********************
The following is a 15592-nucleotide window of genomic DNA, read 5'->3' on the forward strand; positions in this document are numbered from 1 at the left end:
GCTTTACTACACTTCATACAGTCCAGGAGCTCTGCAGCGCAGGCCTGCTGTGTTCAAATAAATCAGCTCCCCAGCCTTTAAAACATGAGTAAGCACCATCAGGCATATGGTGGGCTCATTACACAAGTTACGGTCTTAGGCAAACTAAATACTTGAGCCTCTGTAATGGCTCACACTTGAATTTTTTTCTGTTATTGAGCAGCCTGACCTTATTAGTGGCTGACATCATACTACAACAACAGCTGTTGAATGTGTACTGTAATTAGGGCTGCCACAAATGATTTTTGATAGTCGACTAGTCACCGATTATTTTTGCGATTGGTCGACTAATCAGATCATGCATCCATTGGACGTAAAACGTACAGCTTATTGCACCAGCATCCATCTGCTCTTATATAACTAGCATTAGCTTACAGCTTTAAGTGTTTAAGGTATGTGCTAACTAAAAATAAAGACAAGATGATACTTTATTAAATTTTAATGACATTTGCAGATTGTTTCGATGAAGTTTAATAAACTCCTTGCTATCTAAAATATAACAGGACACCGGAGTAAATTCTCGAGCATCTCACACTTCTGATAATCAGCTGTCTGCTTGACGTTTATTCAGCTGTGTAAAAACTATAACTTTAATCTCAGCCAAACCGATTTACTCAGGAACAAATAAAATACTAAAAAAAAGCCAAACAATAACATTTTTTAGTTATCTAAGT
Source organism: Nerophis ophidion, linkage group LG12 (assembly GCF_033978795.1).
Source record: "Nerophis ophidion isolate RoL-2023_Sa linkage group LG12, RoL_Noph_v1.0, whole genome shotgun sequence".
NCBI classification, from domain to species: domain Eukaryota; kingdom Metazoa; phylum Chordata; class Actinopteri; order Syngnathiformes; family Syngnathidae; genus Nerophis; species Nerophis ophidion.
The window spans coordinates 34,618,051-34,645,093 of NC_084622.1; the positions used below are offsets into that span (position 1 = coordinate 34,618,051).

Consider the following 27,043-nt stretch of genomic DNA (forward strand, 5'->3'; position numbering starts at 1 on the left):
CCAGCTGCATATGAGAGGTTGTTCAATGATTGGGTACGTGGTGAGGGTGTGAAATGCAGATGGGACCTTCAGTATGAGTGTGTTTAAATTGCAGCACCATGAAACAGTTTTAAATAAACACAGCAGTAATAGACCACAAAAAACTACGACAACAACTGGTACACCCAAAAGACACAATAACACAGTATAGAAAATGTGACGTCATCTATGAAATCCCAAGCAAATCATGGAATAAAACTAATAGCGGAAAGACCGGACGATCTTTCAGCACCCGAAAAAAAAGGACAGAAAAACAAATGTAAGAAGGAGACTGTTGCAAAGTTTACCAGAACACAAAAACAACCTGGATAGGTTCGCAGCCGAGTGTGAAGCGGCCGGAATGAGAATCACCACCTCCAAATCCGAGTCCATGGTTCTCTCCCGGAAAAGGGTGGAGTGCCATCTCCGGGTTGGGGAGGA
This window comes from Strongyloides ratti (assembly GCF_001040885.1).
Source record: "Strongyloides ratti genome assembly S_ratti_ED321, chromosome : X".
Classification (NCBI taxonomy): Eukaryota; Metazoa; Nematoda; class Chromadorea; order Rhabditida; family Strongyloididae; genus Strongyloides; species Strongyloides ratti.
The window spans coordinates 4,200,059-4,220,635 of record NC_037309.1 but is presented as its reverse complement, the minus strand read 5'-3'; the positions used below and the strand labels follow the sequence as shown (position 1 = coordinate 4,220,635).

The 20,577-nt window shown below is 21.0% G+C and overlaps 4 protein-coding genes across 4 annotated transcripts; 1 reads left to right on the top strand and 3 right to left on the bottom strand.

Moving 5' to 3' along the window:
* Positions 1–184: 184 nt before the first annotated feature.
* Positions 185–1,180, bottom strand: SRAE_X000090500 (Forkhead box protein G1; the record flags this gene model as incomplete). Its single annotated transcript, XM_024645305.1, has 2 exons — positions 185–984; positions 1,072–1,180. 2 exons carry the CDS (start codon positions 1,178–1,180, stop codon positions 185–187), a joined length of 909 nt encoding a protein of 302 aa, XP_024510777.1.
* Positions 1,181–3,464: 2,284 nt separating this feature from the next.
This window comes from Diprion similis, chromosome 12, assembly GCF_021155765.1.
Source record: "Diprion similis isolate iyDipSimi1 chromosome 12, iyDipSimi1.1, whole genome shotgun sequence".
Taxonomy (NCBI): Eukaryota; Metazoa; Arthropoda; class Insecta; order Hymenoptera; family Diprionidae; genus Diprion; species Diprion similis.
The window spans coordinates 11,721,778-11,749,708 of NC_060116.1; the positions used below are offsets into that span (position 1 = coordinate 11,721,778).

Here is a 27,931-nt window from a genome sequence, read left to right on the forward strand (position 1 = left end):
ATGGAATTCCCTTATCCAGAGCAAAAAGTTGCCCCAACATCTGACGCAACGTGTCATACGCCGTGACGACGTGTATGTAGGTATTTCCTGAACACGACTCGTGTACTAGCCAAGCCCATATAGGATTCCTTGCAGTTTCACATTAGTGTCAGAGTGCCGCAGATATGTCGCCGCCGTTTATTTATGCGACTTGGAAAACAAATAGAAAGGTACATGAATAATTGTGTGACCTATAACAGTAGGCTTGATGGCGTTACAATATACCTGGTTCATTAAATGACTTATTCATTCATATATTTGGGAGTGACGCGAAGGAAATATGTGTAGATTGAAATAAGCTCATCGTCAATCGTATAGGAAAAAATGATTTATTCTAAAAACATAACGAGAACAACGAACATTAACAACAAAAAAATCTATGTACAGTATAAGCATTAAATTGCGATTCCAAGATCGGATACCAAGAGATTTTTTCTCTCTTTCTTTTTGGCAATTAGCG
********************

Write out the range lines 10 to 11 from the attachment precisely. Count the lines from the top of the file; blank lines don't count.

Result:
Source record: "Strongyloides ratti genome assembly S_ratti_ED321, chromosome : X".
Classification (NCBI taxonomy): Eukaryota; Metazoa; Nematoda; class Chromadorea; order Rhabditida; family Strongyloididae; genus Strongyloides; species Strongyloides ratti.